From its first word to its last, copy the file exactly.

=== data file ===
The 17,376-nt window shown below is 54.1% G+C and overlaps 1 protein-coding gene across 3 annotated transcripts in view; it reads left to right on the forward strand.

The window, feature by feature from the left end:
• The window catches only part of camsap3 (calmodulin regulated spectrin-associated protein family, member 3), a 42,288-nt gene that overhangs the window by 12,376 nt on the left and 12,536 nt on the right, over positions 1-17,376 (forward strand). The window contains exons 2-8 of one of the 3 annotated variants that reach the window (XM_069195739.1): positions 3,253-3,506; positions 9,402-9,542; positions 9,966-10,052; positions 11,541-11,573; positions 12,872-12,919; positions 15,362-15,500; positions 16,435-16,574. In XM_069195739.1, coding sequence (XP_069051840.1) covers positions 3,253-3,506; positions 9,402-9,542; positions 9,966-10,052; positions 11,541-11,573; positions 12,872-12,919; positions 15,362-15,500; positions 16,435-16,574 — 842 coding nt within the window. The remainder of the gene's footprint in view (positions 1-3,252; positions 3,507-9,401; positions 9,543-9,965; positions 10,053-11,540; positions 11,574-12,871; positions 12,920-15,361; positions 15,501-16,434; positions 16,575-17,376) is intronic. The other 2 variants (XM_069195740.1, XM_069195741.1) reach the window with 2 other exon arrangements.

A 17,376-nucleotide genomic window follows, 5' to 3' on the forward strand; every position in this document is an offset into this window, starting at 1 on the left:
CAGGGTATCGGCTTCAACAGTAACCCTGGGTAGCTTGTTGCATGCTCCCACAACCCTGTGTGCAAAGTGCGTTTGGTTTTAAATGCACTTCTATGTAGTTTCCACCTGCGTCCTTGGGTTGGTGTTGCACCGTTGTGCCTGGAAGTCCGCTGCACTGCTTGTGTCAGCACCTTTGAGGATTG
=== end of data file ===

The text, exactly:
The 17,376-nt window shown below is 54.1% G+C and overlaps 1 protein-coding gene across 3 annotated transcripts in view; it reads left to right on the forward strand.

The window, feature by feature from the left end:
• The window catches only part of camsap3 (calmodulin regulated spectrin-associated protein family, member 3), a 42,288-nt gene that overhangs the window by 12,376 nt on the left and 12,536 nt on the right, over positions 1-17,376 (forward strand). The window contains exons 2-8 of one of the 3 annotated variants that reach the window (XM_069195739.1): positions 3,253-3,506; positions 9,402-9,542; positions 9,966-10,052; positions 11,541-11,573; positions 12,872-12,919; positions 15,362-15,500; positions 16,435-16,574. In XM_069195739.1, coding sequence (XP_069051840.1) covers positions 3,253-3,506; positions 9,402-9,542; positions 9,966-10,052; positions 11,541-11,573; positions 12,872-12,919; positions 15,362-15,500; positions 16,435-16,574 — 842 coding nt within the window. The remainder of the gene's footprint in view (positions 1-3,252; positions 3,507-9,401; positions 9,543-9,965; positions 10,053-11,540; positions 11,574-12,871; positions 12,920-15,361; positions 15,501-16,434; positions 16,575-17,376) is intronic. The other 2 variants (XM_069195740.1, XM_069195741.1) reach the window with 2 other exon arrangements.

A 17,376-nucleotide genomic window follows, 5' to 3' on the forward strand; every position in this document is an offset into this window, starting at 1 on the left:
CAGGGTATCGGCTTCAACAGTAACCCTGGGTAGCTTGTTGCATGCTCCCACAACCCTGTGTGCAAAGTGCGTTTGGTTTTAAATGCACTTCTATGTAGTTTCCACCTGCGTCCTTGGGTTGGTGTTGCACCGTTGTGCCTGGAAGTCCGCTGCACTGCTTGTGTCAGCACCTTTGAGGATTG